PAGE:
May 1, 2007
Winger cartoonist Chris Muir, whose Internet comic strip Day By Day (a feature of many wingerblogs) reads like Doonesbury without brains or a sense of humor, apparently decided to fill the moronic racist joke gap created when MSNBC and CBS loaded Don Imus into a cannon and fired him back to his ranch. So Muir boldly reached for Imus’s vacant cowboy hat with a comic strip showing Hillary Clinton in backface and speaking in Butterfly McQueen minstrel show jabber.
No, I’m not going to link to Muir’s garbage, but I will link to Jon Swift, who not only shows the panel but describes what Day By Day is like on a usual . . . well, day:
Day by Day is sometimes called a conservative Doonesbury but it is actually a lot more than that. Like Doonesbury Muir often buries his punchlines, but he has gone Doonesbury one better by making it rarely funny at all. By avoiding jokes altogether Muir never distracts us from the Very Important Points he’s making. These points are reinforced by the images, which usually feature scantily clad characters standing around talking. Muir has come under some criticism by conservative bloggers for being “too sexy,” but by having his characters address serious issues in their underwear, what they say has far more impact than the pronouncements of Doonesbury‘s fully clothed characters.
Muir has not only stripped down his characters, he has also reduced the actual drawing he needs to do to the barest minimum, which gives him a lot more time to think about the intellectual points he is trying to make. As he admits in an interview, “I have templates of bodies, heads, expressions, etc. If you look at the cartoons closely, you may notice that, at this time, each character has about 5-6 head positions only.” Coincidentally, these 5 to 6 head positions correspond to the 5 or 6 political positions Muir takes, which he relentlessly drums into his readers’ heads.
If Chris Muir drew Charles Schulz’s Peanuts, for example, he wouldn’t have bothered drawing a panel showing Lucy pulling the football away at the last minute when Charlie Brown tries to kick it. That would be too Old School for him. Instead, Muir would just have Lucy say, “Democrats always pull the football away at the last minute when you are trying to kick it, Charlie Brown.” Lucy and Charlie Brown would also probably be in their underwear.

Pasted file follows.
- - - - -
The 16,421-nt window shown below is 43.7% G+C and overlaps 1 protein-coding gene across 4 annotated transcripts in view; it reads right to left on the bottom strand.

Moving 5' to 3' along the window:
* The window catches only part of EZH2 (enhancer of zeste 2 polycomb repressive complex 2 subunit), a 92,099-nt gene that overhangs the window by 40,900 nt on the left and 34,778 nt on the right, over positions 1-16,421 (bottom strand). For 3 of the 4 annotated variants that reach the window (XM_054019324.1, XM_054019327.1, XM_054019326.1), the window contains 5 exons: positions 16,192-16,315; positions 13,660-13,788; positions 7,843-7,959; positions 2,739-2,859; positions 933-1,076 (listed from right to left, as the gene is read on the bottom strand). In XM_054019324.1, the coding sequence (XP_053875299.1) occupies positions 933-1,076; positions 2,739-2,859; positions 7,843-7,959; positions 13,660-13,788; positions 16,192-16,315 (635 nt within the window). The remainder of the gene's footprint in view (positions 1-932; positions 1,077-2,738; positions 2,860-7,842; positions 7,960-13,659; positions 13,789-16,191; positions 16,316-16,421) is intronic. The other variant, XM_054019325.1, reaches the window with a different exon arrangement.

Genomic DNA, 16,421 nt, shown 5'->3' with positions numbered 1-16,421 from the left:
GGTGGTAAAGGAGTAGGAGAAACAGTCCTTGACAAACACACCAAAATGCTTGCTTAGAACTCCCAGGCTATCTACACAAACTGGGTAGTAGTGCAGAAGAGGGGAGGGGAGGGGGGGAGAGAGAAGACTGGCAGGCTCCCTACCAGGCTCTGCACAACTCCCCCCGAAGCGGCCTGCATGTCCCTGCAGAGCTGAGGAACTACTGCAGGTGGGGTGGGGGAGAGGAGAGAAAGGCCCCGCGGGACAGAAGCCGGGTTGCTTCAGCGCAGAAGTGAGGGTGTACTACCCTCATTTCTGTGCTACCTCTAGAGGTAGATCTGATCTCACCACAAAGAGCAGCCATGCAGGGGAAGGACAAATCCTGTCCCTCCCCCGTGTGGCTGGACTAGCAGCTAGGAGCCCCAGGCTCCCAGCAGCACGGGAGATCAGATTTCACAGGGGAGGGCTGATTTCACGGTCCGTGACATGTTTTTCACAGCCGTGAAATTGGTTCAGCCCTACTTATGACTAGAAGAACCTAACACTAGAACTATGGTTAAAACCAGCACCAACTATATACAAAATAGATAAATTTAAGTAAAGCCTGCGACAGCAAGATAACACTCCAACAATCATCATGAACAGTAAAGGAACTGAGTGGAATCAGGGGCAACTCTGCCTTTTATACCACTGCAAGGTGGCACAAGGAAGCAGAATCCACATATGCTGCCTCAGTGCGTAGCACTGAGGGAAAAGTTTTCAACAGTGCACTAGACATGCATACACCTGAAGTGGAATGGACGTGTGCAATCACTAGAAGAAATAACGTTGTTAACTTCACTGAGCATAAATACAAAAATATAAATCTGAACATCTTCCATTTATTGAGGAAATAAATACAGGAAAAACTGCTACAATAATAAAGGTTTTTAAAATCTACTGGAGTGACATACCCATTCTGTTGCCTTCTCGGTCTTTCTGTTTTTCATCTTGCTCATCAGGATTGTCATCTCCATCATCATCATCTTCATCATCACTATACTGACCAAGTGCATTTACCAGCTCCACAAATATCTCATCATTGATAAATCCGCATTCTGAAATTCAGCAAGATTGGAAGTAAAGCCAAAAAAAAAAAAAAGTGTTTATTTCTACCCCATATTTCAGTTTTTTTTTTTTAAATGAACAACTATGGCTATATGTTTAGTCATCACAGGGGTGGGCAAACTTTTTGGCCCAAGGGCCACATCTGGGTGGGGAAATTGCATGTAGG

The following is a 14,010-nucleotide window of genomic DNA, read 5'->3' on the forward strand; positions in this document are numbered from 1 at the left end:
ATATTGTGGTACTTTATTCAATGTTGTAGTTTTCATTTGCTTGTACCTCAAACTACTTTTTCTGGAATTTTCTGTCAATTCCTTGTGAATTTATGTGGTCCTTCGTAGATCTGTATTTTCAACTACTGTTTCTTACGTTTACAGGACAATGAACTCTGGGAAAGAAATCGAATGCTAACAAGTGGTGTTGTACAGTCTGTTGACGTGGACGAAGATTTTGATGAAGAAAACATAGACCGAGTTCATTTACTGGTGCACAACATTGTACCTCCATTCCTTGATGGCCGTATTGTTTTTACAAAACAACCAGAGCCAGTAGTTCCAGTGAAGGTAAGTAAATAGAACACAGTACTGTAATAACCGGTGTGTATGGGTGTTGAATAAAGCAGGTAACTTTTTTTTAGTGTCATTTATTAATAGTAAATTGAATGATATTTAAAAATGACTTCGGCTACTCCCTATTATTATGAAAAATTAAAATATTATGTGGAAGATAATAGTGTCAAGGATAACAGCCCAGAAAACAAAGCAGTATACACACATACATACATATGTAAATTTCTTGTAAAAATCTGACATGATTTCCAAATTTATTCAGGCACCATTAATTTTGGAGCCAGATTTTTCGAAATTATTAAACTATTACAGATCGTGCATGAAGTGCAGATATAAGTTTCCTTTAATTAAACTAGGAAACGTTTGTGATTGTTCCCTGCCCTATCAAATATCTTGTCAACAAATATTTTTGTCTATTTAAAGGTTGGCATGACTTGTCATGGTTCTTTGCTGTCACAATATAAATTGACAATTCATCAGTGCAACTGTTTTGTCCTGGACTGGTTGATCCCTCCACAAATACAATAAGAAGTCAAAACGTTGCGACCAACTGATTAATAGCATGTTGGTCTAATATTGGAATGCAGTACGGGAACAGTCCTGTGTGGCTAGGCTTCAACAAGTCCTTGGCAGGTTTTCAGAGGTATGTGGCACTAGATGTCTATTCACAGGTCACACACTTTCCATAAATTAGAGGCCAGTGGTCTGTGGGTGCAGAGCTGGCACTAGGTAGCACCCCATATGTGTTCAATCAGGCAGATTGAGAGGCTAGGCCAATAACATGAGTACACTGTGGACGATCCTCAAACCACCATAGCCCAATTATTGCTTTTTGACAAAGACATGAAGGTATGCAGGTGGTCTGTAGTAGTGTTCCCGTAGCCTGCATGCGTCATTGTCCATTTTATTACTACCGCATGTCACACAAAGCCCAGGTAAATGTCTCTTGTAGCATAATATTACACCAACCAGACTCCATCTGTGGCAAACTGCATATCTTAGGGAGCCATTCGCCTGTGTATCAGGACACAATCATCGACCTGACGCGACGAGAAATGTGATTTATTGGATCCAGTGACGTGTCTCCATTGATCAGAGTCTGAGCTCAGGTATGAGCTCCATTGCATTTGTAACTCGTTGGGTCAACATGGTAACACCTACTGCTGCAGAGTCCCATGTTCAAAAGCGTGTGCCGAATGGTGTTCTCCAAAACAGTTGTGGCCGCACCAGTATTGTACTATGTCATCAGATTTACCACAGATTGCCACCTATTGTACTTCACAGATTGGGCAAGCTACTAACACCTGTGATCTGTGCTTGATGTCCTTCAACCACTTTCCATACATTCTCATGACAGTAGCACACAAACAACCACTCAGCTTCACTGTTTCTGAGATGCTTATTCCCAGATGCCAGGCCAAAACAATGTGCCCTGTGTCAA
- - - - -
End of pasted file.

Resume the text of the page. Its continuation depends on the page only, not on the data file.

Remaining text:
I have to admit that sometimes I have no idea what Muir is trying to say because his cartoons are so sophisticated. Once he referred to “Kantian nihilism.” I looked up this phrase on the Internet and I couldn’t find anyone who could explain what it means. When Hilzoy at Obsidian Wings speculated that it doesn’t mean anything at all, Muir offered cryptic hints about the deeper meaning of his cartoon in the comments: “Don’t believe the philosopher in the mirror. What a tool you are. y’all need a life.” Even his comments go right over my head. In another cartoon Muir brought up Kant again to criticize Andrew Sullivan: “The categorical imperative means gay marriage? So it’s not universal law . . . seems more a posteriori.” I think this may be some sort of a reference to Sullivan’s being gay, but I must confess, I Kant make heads or tails out of it.
I don’t know if Kant ever used blackface in his work but I doubt he could have brought as much nuance and perception as Muir brings to reviving racist imagery. Muir has already established that he has a deep understanding of race by having a black character (who is usually shirtless like the hero of the much-admired classic Blaxploitation film Mandingo) mouth typical Republican talking points, instead of the usual liberal tripe that blacks say in such cartoons as Boondocks, drawn by Aaron McGruder, who clearly doesn’t know anything about black people.
A few conservative bloggers who have not yet blown out their gag reflexes defending every act of malfeasance and incompetence from the Bush administration (a vanishing breed, I know, but there are a few) are having trouble stomaching Muir’s “joke.” There is talk of dropping the strip from some blogs.
It will be interesting to follow what happens next. It may even be funny as well. And believe me, that’s the only way words like “interesting” and “funny” can be used appropriately in any discussion of Day By Day.